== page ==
Dr. J. David Jentsch, professor in the Departments of Psychology-Behavioral Neuroscience and Psychiatry and Biobehavioral Science at the University of California, Los Angeles, is the recipient of the 2011 Jacob P. Waletzky Memorial Award for Innovative Research in Drug Addiction and Alcoholism. He accepted the award and delivered the keynote lecture, "Reward Interrupted: Inhibitory Control and Its Relationship to Addictions," at NIDA's Frontiers in Addiction Research miniconference in Washington, D.C., on November 11, 2011.
Dr. Jentsch seeks to understand the biological influences affecting differences in brain function and behavior among individuals. He is elucidating the genetics and neurocircuitry underlying individuals’ ability to exert inhibitory control over reward-seeking behavior—a critical factor in vulnerability to addiction as well as to other psychiatric disorders. Many of his experiments use reversal learning protocols, in which an animal must selectively inhibit previously acquired reward-seeking behavior when the cue for the reward is changed. Dr. Jentsch’s animal research indicates that variations in impulsivity that occur naturally prior to any drug exposure predict subsequent levels of drug self-administration , and also confirms that drug experience itself causes deficits in inhibitory control. Dr. Jentsch’s human neuroimaging research suggests that the structural and functional integrity of several brain regions, including the orbitofrontal cortex and the inferior frontal gyrus, are essential for self-control.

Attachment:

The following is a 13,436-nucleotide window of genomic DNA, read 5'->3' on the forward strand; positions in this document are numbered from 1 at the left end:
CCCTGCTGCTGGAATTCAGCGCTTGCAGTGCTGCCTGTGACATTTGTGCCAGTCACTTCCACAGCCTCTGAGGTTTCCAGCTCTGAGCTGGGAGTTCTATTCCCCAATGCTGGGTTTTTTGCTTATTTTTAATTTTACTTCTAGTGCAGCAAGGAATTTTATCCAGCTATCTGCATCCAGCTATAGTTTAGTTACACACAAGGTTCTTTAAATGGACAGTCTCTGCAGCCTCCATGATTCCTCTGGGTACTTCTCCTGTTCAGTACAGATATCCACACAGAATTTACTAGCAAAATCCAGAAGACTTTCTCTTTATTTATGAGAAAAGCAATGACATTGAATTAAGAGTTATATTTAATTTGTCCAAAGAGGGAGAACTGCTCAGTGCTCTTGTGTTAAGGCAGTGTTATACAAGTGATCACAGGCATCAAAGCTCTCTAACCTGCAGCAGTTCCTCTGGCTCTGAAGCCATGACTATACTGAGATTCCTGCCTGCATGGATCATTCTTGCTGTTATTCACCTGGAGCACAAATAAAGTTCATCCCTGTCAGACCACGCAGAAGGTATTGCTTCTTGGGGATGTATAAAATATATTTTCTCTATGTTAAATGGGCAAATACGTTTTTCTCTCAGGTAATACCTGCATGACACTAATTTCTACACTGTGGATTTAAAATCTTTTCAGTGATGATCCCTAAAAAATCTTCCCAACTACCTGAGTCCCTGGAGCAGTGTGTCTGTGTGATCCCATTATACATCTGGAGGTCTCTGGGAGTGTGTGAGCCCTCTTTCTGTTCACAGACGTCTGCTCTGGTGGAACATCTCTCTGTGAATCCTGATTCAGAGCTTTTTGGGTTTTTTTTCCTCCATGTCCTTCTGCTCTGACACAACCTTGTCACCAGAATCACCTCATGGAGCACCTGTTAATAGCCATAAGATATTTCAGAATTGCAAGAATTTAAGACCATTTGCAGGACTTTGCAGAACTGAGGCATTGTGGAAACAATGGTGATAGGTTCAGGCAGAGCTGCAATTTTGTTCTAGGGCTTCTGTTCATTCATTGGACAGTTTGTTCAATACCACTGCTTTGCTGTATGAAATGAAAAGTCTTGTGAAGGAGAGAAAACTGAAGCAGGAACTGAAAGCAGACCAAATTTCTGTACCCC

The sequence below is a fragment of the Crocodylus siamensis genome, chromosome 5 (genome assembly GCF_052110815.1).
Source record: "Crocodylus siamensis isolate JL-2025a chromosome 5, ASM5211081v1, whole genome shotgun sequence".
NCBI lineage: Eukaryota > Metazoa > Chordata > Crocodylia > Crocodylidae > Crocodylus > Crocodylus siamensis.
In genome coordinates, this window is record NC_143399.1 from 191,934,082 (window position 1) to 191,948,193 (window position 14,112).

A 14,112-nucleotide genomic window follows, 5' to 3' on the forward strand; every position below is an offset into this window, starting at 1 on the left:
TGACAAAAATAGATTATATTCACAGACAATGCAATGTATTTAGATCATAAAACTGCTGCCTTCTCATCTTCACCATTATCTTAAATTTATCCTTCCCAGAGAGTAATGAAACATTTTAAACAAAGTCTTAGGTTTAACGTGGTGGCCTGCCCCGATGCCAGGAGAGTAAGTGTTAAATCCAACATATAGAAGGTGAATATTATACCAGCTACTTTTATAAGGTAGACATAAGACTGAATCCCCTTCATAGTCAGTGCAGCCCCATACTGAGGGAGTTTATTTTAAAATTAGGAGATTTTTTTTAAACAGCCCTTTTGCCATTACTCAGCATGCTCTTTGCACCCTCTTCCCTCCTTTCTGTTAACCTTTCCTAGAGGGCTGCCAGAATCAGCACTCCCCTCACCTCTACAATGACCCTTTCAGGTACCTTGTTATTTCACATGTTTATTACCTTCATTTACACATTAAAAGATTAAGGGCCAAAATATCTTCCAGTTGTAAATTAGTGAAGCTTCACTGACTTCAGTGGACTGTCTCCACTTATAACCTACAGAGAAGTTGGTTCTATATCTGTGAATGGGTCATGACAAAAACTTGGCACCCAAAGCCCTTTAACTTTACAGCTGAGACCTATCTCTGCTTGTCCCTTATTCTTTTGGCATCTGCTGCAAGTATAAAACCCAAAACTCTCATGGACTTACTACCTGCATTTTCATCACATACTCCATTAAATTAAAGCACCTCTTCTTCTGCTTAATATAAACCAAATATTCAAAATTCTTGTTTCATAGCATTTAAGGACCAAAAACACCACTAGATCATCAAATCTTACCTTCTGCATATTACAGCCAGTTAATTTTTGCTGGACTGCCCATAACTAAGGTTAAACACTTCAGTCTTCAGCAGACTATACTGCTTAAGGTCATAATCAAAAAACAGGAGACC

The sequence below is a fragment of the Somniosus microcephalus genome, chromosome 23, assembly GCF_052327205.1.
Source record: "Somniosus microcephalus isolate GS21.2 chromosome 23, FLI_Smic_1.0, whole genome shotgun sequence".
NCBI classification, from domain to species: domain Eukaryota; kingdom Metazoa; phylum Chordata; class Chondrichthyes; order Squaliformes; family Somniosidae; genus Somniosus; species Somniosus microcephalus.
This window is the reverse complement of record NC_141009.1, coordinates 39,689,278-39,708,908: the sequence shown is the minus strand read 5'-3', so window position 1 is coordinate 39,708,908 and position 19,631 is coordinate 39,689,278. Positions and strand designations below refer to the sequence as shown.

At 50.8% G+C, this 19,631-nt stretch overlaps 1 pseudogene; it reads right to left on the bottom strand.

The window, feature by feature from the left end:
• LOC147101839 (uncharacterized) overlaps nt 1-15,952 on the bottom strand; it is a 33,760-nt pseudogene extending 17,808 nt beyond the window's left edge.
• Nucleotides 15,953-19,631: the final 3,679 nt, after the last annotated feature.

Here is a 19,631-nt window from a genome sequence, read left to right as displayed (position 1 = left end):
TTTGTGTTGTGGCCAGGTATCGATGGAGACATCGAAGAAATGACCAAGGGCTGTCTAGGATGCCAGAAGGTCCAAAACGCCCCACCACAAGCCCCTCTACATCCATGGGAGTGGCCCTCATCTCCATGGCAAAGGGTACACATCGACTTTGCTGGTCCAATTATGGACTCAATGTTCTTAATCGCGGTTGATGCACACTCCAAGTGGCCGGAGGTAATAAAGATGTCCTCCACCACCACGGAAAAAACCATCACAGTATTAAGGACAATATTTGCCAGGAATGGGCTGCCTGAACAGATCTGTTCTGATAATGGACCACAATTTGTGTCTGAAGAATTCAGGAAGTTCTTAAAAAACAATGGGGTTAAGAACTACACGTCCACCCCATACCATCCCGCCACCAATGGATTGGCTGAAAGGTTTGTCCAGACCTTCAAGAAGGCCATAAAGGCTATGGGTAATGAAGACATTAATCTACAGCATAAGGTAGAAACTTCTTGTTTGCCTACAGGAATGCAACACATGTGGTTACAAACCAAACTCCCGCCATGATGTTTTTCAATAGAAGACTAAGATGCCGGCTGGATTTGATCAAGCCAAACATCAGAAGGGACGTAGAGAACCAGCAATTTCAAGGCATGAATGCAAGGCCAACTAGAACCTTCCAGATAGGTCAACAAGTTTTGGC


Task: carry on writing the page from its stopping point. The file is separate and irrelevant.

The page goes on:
Dr. Jentsch and colleagues are seeking to identify genes that influence individual differences in inhibitory control. One particular focus of their research is on the genes responsible for low levels of the dopamine 2 receptor, which are associated with poorer inhibitory control and greater cocaine self-administration. In parallel with their animal studies, Dr. Jentsch and colleagues are studying similar factors in people with and without substance use disorders. Through functional magnetic resonance imaging of the brain and tasks requiring reversal learning and withholding responses, the researchers will determine whether dopamine transmission mediates the link between genotype and poor inhibitory control in both animal models and human subjects.
The $25,000 award is presented each year to a young scientist within 15 years of obtaining a doctoral degree and is intended to encourage innovative research into the neurobiology of drug addiction and alcoholism. The Waletzky family established the award in 2003 in memory of Jacob P. Waletzky, who died at age 29 of cocaine-induced cardiac arrhythmia.